About a quarter of women move in with a romantic partner before the age of 20, and more women than ever live with a partner before they get married, according to a new report by the National Center for Health Statistics.
Nearly half of women (48 percent) between the ages of 15 and 44 lived with a partner before getting married between the years of 2006 and 2010, an 11 percent jump since 2002 and a 41 percent jump since 1995. Less than a quarter of so-called "first unions"—meaning a first marriage or first cohabitation—were marriages during that span. In 2002, 30 percent of "first unions" were marriages.
According to the report, 1-in-5 women became pregnant during their first year of premarital cohabitation, 40 percent of first marital cohabitations transitioned to marriage within three years, and 27 percent dissolved within five years.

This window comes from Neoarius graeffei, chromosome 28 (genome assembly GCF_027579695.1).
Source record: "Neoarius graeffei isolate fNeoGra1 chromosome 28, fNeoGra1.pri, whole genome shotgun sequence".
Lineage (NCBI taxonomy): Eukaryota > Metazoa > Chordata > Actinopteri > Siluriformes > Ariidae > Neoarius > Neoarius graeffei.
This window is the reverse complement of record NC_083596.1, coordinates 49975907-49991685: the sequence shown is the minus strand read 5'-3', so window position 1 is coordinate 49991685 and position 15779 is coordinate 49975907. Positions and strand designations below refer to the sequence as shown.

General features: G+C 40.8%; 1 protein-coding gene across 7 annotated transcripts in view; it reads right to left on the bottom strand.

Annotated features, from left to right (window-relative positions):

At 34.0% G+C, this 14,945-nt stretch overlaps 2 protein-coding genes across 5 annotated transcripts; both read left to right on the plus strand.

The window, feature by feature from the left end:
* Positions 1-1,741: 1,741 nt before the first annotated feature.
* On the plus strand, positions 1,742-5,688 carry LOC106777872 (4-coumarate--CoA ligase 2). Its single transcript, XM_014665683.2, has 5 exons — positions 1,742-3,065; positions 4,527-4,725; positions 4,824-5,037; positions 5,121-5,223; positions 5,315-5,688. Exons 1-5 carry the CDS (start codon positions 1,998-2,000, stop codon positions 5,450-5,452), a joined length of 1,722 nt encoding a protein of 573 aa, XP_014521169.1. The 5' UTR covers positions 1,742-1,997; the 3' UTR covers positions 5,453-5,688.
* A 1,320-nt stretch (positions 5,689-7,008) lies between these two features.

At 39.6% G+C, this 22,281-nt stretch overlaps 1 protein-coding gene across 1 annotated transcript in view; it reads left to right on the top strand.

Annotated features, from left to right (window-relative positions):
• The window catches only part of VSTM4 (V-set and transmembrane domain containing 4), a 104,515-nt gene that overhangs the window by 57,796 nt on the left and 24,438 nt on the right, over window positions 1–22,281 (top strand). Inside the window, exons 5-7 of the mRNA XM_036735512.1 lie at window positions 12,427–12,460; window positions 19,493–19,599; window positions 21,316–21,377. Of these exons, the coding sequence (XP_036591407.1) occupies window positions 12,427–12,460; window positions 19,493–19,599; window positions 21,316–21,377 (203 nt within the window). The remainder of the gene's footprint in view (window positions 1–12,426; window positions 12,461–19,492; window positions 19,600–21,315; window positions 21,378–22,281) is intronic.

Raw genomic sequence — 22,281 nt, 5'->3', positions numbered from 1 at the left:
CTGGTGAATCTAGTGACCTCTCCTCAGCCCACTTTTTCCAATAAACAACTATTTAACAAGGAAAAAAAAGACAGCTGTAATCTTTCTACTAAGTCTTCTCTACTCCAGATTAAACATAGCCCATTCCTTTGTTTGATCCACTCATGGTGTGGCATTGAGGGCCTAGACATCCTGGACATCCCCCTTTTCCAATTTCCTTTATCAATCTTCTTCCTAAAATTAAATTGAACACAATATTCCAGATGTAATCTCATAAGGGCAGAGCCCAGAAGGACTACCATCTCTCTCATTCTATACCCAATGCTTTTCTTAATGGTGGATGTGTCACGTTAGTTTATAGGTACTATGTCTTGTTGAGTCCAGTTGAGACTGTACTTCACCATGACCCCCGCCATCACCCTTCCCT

People are also prolonging marriage for longer after moving in together, according to the report. In 1995, the average length of a cohabitation that transitioned into marriage was 14 months—between 2006 and 2010, it was 21 months.
The report followed more than 22,000 women and men between the ages of 15 and 44, but the report focused primarily on the women respondents, because it sought to glean information about pregnancies associated with cohabitation.